Shifting global demographics

Posted by Flux on 

14 February 2023

We are beginning to see a shift in global demographics, both in terms of age and the distribution of people around the world. Biological factors combined with shifts in behaviour are affecting where populations are concentrated, and the proportion of old to young. 

The global population is ageing. According to the World Health Organization, almost every country in the world is experiencing growth in both the size and the proportion of older people in the population. By 2030, one in six people in the world will be aged 60 years or over. In a trend known as the  ‘silver tsunami’,  Italy’s population is ageing and shrinking at the fastest rate in the West. 

The main biological factor impacting population dynamics is declining fertility. A severe drop in child births has occurred over the past half century, particularly in industrialised regions. Many reasons have been advanced for this – poor semen and egg quality, even exposure to pollutants. In 1952, the average global family had five children – now it has less than three

According to a study published in November 2021, adults and young people in the US seem to be having less sex than previous generations. Many reasons have been put forward for this, among them that young adults are too tired and busy – and of course that fallback reason, people are preoccupied with social media. There are other sociological factors at play though. Women choosing to work is one, better education another. The cost of raising kids is also a reason, with many opting to be childless or have fewer children. The acronym ‘DINK’ – Double Income No Kids – is currently taking over TikTok. The hashtag #dink had 165 million views at the time we wrote this observation.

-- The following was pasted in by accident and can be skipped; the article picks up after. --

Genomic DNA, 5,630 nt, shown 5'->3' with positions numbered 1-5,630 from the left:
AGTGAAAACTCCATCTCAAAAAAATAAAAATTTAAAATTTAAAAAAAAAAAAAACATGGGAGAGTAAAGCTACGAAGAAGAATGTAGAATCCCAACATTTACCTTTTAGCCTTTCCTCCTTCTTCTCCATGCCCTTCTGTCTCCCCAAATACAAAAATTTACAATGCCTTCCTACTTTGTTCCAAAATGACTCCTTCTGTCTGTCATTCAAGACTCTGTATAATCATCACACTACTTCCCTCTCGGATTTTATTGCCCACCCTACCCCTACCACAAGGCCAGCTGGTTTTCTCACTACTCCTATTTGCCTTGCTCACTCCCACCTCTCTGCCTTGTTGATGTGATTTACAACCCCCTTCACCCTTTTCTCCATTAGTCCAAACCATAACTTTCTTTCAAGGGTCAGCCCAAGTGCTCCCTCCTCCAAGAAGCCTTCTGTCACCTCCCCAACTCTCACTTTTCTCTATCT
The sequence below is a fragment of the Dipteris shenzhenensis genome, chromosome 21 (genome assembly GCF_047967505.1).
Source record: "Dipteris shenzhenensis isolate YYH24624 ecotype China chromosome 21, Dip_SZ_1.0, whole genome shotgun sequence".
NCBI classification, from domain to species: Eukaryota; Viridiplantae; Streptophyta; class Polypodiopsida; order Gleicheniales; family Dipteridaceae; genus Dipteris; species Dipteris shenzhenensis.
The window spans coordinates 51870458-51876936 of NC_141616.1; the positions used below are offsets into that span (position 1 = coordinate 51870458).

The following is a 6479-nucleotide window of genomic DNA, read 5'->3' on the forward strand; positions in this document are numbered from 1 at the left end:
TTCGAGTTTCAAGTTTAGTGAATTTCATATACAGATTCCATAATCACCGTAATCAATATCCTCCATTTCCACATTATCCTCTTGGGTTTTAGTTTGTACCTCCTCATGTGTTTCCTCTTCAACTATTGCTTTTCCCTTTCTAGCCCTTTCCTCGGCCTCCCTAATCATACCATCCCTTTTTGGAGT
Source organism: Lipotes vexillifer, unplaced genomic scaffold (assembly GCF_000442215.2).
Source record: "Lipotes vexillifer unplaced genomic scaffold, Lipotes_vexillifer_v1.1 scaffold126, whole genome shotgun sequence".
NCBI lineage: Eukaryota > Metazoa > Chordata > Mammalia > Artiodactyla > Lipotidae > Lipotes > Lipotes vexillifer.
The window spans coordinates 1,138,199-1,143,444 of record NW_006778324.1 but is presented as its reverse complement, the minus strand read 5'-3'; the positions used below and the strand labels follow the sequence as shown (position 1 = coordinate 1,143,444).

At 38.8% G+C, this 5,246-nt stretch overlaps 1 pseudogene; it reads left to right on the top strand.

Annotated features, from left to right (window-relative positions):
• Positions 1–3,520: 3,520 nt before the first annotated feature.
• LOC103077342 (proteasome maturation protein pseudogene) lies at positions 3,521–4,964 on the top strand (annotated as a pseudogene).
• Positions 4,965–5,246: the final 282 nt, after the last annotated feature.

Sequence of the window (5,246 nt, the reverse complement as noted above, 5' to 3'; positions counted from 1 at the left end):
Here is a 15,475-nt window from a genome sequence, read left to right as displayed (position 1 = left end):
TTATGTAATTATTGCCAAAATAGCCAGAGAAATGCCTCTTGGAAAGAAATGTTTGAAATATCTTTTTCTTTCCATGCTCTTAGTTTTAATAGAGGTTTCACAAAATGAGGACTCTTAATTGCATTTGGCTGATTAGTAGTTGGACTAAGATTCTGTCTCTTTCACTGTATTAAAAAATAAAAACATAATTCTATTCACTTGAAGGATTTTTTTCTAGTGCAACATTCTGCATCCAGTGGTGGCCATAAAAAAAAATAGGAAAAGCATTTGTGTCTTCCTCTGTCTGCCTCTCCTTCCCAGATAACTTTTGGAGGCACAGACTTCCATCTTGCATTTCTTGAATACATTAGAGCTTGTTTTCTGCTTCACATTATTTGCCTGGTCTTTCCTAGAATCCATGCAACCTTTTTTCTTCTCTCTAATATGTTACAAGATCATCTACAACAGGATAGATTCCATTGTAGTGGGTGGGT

China is a special case. After decades of enforcing a one-child policy, the country is now confronted with a rapidly ageing population and is taking steps belatedly to turn the situation around. Sichuan, one of the largest provinces, is lifting the limits of the number of children a woman can have – even for unmarried parents.

While the world’s population is still growing overall, in many countries, the numbers are declining. In contrast, Africa’s population will triple by the end of the century even as the rest of the world shrinks. 

The distribution of people around the world is changing – shifting from countries with ageing populations, to one’s with more young people, such as India and Nigeria. The UN expects that India will overtake China’s population by April 2023.  Unlike India, the other two most populous countries in the world, China and the US, have rapidly ageing populations. Nigeria is set to become the 3rd most populous country by 2050. 

There are some advantages to declining populations – better for the environment and more space for people to live in. However, this inverted age structure and population shrinkage will create enormous social change and can slow economic growth and strain government budgets.There will be fewer people to work and pay tax, and more elderly people to be taken care of by the state. An older workforce raises the question as to whether people will still be able to retire from work.

By Faeeza Khan

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Image credit: Christoper Burns

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